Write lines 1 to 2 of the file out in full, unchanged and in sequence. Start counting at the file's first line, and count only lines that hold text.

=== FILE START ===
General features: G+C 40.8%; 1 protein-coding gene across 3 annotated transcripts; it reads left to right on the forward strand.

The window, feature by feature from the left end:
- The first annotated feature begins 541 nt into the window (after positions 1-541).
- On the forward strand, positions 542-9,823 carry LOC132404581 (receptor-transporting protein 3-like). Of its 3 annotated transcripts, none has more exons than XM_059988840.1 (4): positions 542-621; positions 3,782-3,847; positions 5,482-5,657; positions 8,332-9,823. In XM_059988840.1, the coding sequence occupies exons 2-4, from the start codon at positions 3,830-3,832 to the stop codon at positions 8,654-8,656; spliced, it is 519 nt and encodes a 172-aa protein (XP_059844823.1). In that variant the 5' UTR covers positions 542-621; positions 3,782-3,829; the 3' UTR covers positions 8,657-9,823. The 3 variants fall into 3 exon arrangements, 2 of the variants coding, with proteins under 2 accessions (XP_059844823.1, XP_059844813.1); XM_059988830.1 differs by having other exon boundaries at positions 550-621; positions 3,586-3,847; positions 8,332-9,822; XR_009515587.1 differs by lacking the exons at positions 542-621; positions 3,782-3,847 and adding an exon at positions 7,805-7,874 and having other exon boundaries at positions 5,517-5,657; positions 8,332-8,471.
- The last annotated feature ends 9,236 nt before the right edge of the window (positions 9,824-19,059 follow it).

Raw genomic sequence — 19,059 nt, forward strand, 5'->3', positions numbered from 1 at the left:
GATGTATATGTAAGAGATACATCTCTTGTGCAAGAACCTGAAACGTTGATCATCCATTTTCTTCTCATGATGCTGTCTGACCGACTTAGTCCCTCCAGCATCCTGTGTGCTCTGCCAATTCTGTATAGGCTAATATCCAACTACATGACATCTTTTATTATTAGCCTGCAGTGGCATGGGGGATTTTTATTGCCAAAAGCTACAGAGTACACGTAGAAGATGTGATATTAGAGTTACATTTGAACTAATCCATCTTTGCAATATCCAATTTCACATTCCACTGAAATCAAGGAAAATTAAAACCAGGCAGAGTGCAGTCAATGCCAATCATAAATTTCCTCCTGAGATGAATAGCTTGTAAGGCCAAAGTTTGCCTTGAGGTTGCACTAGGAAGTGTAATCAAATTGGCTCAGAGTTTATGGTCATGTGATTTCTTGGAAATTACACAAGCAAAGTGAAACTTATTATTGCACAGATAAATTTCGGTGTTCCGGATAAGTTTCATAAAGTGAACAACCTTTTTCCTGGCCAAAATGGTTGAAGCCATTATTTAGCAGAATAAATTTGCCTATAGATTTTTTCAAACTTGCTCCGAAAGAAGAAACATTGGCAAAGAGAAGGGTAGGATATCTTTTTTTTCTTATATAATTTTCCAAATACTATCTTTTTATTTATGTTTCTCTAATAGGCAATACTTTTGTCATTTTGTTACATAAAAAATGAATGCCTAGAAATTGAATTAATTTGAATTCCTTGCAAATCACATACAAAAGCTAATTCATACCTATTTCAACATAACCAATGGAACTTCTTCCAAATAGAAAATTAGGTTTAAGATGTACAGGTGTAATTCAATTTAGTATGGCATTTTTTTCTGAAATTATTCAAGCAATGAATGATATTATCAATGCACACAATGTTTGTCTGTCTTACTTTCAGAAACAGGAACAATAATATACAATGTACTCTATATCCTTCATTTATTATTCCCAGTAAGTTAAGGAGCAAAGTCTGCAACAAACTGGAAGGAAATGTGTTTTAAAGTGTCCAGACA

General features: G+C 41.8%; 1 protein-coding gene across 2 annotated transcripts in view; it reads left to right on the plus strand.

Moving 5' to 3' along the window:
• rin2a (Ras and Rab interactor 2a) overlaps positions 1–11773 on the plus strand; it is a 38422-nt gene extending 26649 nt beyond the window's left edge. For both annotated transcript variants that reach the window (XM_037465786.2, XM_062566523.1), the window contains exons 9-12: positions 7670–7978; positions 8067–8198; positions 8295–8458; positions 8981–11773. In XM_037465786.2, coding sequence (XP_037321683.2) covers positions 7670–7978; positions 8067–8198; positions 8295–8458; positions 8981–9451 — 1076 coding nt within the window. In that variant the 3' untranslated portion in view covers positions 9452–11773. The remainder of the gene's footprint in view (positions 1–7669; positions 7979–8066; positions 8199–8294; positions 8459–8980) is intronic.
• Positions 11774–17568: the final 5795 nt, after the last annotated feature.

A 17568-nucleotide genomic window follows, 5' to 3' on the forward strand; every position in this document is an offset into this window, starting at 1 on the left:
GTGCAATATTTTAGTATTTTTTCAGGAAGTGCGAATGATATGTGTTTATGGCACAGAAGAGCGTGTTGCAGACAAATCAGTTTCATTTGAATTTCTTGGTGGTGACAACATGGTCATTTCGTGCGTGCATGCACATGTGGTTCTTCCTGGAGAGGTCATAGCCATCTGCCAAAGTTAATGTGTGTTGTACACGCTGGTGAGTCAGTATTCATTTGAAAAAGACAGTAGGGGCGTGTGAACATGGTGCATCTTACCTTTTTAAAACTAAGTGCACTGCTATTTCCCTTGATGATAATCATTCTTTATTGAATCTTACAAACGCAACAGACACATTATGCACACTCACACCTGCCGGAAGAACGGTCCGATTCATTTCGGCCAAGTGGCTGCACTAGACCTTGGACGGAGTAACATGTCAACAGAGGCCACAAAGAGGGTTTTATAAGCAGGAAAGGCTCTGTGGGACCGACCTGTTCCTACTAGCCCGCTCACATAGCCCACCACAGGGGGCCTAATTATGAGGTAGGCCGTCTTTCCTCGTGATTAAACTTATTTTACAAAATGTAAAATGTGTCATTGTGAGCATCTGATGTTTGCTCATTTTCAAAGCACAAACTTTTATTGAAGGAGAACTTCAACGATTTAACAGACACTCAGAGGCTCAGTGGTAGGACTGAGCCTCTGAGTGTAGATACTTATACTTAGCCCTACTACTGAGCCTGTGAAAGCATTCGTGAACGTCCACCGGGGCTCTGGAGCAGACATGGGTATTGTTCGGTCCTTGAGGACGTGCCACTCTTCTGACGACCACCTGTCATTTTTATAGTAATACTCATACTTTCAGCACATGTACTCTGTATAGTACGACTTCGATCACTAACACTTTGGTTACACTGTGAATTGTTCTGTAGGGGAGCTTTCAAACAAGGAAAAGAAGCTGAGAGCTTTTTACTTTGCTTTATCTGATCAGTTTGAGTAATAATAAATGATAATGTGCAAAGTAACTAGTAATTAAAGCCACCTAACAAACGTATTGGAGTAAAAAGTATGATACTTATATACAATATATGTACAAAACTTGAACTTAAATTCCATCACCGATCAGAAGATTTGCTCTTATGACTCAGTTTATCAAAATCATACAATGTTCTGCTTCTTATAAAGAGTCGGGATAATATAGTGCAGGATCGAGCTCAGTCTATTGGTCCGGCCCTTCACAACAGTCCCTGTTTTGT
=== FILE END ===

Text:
General features: G+C 40.8%; 1 protein-coding gene across 3 annotated transcripts; it reads left to right on the forward strand.

The window, feature by feature from the left end: